This is already much nicer. However, I would like to clean this up even more. Let's start by flattening those three separate assertions into one.

func testSortAlphabeticallyByLastName() {
    let contact1 = Contact(firstName: "John", lastName: "Appleseed")
    let contact2 = Contact(firstName: "Paul", lastName: "Bunyan")
    let contact3 = Contact(firstName: "Davy", lastName: "Crockett")
    let unsortedContacts = [contact2, contact3, contact1]

    let sortedContacts = ContactSorter().sort(unsortedContacts, by: .lastName)

    assert(sortedContacts, areNamed: [
        "John Appleseed", 
        "Paul Bunyan", 
        "Davy Crockett"])
}

private func assert(_ contacts: [Contact], areNamed names: [String], file: StaticString = #file, line: UInt = #line) {
    contacts.enumerated().forEach { (index, contact) in
        let name = names[index]
        assert(contact, hasName: name, file: file, line: line)
    }
}

private func assert(_ contact: Contact, hasName fullName: String, file: StaticString = #file, line: UInt = #line) {
    let contactFullName = "\(contact.firstName ?? "") \(contact.lastName ?? "")"
    XCTAssertEqual(contactFullName, fullName, file: file, line: line)
}

Next, let's create a convenience function for contact initialization. I'm not testing the contact initializer here, so we should refactor that out of the test body.

func testSortAlphabeticallyByLastName() {
    let contact1 = makeContact(named: "John Appleseed")
    let contact2 = makeContact(named: "Paul Bunyan")
    let contact3 = makeContact(named: "Davy Crockett")
    let unsortedContacts = [contact2, contact3, contact1]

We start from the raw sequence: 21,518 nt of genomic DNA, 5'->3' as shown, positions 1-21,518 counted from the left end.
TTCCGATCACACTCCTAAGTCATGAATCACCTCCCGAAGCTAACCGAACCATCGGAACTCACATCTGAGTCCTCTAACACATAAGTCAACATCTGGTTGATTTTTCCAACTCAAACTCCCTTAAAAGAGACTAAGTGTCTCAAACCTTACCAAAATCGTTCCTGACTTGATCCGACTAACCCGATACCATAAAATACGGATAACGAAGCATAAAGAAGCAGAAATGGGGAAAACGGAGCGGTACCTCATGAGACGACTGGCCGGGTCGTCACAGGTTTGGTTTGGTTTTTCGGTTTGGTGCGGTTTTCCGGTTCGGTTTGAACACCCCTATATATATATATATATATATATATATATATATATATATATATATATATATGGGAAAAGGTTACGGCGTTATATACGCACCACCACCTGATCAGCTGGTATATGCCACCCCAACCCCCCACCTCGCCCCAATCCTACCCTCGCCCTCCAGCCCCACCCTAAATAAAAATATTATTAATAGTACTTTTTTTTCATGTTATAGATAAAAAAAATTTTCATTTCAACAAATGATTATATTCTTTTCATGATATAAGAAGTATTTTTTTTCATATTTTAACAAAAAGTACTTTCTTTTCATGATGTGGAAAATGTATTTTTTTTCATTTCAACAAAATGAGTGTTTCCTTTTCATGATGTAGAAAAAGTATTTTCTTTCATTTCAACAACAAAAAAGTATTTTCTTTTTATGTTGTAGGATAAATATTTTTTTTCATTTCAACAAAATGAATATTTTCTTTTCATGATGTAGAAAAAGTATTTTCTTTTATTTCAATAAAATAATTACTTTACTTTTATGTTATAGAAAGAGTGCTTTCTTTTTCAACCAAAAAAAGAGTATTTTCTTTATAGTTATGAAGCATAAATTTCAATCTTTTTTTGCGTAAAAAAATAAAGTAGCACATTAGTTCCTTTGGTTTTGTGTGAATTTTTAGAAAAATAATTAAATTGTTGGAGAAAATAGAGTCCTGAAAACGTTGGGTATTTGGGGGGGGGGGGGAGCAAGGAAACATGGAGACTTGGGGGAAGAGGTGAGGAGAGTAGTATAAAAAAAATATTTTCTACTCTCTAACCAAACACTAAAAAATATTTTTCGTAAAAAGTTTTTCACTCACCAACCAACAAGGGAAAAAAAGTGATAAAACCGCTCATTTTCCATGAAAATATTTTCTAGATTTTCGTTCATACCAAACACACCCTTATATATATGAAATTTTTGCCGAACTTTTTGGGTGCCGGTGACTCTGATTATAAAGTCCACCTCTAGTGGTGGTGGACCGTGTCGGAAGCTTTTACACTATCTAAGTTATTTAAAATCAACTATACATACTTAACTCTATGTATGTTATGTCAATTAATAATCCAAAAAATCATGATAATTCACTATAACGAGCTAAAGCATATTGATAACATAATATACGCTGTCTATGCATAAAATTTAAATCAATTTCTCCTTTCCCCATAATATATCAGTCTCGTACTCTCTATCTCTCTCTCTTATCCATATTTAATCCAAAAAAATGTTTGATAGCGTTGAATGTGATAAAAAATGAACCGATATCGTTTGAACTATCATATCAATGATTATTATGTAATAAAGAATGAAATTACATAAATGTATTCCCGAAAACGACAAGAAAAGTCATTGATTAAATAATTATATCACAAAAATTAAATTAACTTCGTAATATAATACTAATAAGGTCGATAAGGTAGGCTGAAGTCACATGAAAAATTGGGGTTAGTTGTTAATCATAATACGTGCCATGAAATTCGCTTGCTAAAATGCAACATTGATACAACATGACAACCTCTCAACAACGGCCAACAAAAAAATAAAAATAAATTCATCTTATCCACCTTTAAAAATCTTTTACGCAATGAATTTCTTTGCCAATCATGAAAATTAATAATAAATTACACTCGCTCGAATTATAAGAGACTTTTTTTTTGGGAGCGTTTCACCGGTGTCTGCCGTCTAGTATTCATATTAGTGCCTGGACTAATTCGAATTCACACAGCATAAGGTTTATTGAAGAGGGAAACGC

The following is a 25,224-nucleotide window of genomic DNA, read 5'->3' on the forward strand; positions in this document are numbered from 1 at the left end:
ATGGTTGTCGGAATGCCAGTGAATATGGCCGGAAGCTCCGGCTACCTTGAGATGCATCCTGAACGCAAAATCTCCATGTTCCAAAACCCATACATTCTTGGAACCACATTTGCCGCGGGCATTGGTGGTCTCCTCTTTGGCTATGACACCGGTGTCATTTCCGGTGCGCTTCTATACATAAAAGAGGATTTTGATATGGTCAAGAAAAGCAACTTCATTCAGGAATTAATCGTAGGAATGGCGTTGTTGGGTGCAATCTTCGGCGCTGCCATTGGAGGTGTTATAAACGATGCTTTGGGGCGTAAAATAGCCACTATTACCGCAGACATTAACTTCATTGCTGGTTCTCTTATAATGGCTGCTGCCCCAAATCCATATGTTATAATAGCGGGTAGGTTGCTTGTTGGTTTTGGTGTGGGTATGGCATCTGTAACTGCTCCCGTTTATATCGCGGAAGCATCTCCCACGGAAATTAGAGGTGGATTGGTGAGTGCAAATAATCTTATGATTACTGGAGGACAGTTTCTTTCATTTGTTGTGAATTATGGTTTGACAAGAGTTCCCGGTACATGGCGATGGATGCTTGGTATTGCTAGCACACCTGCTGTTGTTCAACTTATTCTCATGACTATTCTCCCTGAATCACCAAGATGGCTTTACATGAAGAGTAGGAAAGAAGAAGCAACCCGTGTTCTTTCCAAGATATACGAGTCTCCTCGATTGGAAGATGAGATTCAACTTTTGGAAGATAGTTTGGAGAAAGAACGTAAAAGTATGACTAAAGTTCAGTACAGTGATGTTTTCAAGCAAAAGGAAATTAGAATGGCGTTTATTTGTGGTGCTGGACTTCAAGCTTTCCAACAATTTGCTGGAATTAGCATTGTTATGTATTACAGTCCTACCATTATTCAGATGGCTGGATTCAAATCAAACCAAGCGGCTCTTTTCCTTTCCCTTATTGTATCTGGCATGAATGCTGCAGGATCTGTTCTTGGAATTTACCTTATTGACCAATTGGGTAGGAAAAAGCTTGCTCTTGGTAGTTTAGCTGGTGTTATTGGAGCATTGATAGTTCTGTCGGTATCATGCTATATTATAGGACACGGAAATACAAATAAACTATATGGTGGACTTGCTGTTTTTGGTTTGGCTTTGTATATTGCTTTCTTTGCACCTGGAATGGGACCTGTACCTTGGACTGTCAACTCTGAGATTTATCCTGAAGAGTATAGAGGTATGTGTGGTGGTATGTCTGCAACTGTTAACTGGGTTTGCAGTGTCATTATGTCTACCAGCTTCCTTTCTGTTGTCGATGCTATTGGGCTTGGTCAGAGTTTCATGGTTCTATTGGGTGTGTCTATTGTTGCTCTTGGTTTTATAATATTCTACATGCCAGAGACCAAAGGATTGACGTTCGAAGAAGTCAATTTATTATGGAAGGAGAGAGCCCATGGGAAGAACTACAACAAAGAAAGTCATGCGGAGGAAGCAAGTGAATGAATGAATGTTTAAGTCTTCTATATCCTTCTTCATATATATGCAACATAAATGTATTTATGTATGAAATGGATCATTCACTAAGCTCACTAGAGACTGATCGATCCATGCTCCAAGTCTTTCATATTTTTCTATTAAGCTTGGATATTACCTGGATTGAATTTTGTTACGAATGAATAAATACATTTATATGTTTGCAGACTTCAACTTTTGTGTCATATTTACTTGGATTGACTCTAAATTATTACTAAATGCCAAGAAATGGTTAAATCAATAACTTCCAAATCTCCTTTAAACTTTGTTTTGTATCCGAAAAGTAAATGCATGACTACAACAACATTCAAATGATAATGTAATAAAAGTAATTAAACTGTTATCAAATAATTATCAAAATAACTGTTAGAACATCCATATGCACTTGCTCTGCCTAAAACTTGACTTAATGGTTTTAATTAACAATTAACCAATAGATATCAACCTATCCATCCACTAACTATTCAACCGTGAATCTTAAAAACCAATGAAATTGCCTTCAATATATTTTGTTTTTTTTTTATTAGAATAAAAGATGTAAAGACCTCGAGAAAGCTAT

let sortedContacts = ContactSorter().sort(unsortedContacts, by: .lastName)

    assert(sortedContacts, areNamed: [
        "John Appleseed", 
        "Paul Bunyan", 
        "Davy Crockett"])
}

private func makeContact(named name: String) -> Contact {
    let names = name.split(separator: " ")
    let firstName = String(names.first!)
    let lastName = String(names.last!)
    return Contact(firstName: firstName, lastName: lastName)
}

Let's go one step further and inline the contact names into one function.

func testSortAlphabeticallyByLastName() {
    let unsortedContacts = makeContacts(named: [
        "Paul Bunyan",
        "Davy Crockett",
        "John Appleseed"])

    let sortedContacts = ContactSorter().sort(unsortedContacts, by: .lastName)

    assert(sortedContacts, areNamed: [
        "John Appleseed",
        "Paul Bunyan",
        "Davy Crockett"])
}

private func makeContacts(named names: [String]) -> [Contact] {
    return names.map(makeContact(named:))
}

I don't think this could get much cleaner! One call to set up our data, one call to exercise our code, and one call to check our work. Now let's add a test for sorting by first name.

func testSortAlphabeticallyByFirstName() {
    let unsortedContacts = makeContacts(named: [
        "Paul Bunyan",
        "Davy Crockett",
        "John Appleseed"])

    let sortedContacts = ContactSorter().sort(unsortedContacts, by: .firstName)

    assert(sortedContacts, areNamed: [
        "Davy Crockett",
        "John Appleseed",
        "Paul Bunyan"])
}

Posted on by:

avery profile

Avery Pierce

@avery

iOS app developer, amateur bread baker, and guinea pig caretaker (he/him)

Discussion

pic
Editor guide